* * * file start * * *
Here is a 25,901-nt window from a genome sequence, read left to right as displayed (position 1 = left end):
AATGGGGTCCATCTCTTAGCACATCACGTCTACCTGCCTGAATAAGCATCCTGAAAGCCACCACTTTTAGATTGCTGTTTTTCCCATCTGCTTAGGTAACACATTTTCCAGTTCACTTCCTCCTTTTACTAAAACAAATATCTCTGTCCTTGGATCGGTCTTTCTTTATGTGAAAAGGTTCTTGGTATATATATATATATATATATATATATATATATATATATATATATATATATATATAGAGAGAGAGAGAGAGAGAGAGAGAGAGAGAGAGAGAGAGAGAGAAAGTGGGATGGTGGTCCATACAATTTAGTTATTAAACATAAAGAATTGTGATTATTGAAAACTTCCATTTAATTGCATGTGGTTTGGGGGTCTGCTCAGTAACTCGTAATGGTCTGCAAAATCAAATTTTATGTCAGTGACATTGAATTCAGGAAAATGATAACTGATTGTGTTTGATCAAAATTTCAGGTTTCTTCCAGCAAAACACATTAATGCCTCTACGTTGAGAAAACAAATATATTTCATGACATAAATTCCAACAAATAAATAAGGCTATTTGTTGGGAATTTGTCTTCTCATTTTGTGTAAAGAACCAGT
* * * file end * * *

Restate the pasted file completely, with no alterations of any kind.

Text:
Here is a 25,901-nt window from a genome sequence, read left to right as displayed (position 1 = left end):
AATGGGGTCCATCTCTTAGCACATCACGTCTACCTGCCTGAATAAGCATCCTGAAAGCCACCACTTTTAGATTGCTGTTTTTCCCATCTGCTTAGGTAACACATTTTCCAGTTCACTTCCTCCTTTTACTAAAACAAATATCTCTGTCCTTGGATCGGTCTTTCTTTATGTGAAAAGGTTCTTGGTATATATATATATATATATATATATATATATATATATATATATATATATATATATAGAGAGAGAGAGAGAGAGAGAGAGAGAGAGAGAGAGAGAGAGAGAAAGTGGGATGGTGGTCCATACAATTTAGTTATTAAACATAAAGAATTGTGATTATTGAAAACTTCCATTTAATTGCATGTGGTTTGGGGGTCTGCTCAGTAACTCGTAATGGTCTGCAAAATCAAATTTTATGTCAGTGACATTGAATTCAGGAAAATGATAACTGATTGTGTTTGATCAAAATTTCAGGTTTCTTCCAGCAAAACACATTAATGCCTCTACGTTGAGAAAACAAATATATTTCATGACATAAATTCCAACAAATAAATAAGGCTATTTGTTGGGAATTTGTCTTCTCATTTTGTGTAAAGAACCAGT